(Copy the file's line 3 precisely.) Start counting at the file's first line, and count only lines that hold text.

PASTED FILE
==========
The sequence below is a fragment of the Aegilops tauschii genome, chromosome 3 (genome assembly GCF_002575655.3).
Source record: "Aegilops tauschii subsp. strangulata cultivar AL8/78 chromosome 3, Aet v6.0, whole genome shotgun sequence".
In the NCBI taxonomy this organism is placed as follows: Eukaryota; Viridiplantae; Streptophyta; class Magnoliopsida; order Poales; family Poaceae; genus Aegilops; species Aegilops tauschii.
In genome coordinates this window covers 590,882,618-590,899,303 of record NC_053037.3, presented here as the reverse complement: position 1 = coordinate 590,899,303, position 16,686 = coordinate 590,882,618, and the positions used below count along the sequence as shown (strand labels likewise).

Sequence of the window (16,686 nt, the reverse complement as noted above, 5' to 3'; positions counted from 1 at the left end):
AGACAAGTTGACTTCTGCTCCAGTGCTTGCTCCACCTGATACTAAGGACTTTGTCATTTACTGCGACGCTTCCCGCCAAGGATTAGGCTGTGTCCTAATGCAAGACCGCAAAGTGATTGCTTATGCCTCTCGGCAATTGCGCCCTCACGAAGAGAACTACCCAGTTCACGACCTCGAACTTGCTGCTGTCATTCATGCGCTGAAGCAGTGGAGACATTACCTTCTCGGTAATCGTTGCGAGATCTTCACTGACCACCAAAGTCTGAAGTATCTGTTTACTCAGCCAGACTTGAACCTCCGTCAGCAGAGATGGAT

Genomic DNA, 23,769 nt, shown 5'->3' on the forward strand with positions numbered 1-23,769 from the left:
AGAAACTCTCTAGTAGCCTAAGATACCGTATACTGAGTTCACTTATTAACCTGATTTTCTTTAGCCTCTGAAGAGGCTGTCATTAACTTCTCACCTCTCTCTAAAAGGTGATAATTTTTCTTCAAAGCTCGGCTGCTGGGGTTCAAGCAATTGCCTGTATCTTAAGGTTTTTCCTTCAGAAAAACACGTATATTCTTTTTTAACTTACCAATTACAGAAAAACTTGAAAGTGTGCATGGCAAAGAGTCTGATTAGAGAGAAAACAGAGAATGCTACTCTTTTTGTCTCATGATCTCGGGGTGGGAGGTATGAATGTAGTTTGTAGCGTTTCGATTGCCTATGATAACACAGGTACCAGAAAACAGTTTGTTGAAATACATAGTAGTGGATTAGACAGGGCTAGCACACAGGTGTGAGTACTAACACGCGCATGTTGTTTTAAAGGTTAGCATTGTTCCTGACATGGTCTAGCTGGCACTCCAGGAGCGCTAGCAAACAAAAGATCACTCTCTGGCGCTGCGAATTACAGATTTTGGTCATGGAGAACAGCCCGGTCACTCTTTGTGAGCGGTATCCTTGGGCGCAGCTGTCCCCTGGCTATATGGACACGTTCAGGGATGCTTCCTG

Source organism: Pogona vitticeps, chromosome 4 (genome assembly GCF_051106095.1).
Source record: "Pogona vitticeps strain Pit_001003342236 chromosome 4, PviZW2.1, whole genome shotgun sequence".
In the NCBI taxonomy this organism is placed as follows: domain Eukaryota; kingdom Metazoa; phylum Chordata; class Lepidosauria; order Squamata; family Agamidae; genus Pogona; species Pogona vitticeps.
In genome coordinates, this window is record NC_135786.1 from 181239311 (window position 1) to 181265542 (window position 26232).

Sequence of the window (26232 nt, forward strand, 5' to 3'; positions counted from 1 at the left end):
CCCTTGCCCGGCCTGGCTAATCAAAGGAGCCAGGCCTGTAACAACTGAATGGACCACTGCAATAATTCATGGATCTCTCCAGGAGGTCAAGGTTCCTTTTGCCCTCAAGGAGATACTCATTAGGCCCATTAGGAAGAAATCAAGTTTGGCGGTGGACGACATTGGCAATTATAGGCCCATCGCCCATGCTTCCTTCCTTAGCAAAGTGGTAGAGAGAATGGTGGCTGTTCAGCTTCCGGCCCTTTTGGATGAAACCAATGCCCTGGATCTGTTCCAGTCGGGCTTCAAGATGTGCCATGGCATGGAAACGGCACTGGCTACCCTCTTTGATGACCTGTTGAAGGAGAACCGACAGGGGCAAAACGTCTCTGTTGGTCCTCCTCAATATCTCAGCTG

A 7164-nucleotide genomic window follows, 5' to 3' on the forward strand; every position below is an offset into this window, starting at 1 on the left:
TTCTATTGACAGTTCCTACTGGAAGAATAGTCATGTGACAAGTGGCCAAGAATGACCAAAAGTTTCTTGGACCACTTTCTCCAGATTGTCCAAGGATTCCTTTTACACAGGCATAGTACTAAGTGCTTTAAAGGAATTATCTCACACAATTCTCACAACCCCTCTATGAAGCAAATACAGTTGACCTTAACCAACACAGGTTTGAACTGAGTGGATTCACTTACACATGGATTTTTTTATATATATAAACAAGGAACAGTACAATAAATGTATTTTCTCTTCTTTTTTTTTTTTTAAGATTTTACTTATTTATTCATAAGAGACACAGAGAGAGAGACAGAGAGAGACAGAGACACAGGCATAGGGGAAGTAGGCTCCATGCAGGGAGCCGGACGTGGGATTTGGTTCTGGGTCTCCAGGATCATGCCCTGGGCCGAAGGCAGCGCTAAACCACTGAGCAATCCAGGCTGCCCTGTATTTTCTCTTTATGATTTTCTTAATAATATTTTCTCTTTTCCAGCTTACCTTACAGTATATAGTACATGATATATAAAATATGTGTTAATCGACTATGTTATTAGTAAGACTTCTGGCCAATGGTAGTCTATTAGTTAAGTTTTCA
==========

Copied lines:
In the NCBI taxonomy this organism is placed as follows: Eukaryota; Viridiplantae; Streptophyta; class Magnoliopsida; order Poales; family Poaceae; genus Aegilops; species Aegilops tauschii.